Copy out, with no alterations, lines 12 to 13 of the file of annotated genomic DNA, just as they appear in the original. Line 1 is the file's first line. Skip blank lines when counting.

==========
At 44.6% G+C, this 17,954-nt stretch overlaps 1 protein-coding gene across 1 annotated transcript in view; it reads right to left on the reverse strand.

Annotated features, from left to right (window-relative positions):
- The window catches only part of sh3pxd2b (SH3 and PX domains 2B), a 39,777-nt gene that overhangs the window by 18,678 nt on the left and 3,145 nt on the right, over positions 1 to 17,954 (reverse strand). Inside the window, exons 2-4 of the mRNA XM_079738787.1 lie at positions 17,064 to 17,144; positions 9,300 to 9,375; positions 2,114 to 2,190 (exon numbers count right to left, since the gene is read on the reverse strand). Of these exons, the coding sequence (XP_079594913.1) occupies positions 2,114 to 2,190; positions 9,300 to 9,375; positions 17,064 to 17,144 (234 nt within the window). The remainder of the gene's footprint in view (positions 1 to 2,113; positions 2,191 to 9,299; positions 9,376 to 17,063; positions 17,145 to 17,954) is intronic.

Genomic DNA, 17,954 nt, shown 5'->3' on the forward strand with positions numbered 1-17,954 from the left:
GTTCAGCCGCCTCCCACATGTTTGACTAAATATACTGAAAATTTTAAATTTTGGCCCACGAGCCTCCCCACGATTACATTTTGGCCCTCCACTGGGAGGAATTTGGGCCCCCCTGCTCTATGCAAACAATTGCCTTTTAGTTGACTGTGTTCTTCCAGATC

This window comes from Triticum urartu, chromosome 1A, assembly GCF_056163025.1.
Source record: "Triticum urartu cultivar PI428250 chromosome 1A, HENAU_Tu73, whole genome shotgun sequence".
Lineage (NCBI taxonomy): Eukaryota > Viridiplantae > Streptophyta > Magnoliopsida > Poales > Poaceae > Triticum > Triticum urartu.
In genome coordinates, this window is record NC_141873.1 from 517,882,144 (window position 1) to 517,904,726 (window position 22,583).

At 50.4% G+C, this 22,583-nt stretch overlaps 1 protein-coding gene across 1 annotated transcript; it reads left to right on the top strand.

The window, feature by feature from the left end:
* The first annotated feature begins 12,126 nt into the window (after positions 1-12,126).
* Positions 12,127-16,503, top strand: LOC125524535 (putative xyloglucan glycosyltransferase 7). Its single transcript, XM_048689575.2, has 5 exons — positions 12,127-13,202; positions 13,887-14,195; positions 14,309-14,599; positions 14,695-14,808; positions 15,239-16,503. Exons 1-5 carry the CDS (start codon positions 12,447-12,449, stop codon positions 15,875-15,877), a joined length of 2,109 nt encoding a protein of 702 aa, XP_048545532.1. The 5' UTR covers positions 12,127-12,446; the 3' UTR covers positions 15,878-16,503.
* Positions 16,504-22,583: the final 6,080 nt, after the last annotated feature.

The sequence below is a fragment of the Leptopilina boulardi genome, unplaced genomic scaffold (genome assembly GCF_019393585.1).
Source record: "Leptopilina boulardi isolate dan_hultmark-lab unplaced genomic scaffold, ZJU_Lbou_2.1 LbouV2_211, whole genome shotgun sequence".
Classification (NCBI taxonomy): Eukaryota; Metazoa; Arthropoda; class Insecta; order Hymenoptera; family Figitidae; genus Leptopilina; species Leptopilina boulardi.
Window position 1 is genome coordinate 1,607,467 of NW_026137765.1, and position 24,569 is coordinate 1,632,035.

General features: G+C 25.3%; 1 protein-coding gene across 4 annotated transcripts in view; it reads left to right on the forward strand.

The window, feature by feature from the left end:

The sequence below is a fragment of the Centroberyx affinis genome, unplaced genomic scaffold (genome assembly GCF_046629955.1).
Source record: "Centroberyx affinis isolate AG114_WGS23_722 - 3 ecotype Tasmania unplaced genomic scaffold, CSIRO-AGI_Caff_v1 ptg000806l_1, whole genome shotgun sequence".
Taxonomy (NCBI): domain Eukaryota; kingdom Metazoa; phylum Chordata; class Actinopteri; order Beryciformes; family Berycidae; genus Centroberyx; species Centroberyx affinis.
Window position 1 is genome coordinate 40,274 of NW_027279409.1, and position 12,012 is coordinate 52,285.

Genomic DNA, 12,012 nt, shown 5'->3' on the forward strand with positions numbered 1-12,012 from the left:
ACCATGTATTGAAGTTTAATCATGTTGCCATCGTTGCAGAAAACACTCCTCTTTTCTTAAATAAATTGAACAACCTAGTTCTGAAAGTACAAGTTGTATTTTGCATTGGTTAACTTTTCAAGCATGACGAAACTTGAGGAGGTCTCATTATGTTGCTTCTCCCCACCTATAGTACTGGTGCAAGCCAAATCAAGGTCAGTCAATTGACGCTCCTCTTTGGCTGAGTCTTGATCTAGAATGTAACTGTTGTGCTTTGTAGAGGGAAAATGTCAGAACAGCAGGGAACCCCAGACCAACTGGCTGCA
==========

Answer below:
* The first annotated feature begins 12,126 nt into the window (after positions 1-12,126).
* Positions 12,127-16,503, top strand: LOC125524535 (putative xyloglucan glycosyltransferase 7). Its single transcript, XM_048689575.2, has 5 exons — positions 12,127-13,202; positions 13,887-14,195; positions 14,309-14,599; positions 14,695-14,808; positions 15,239-16,503. Exons 1-5 carry the CDS (start codon positions 12,447-12,449, stop codon positions 15,875-15,877), a joined length of 2,109 nt encoding a protein of 702 aa, XP_048545532.1. The 5' UTR covers positions 12,127-12,446; the 3' UTR covers positions 15,878-16,503.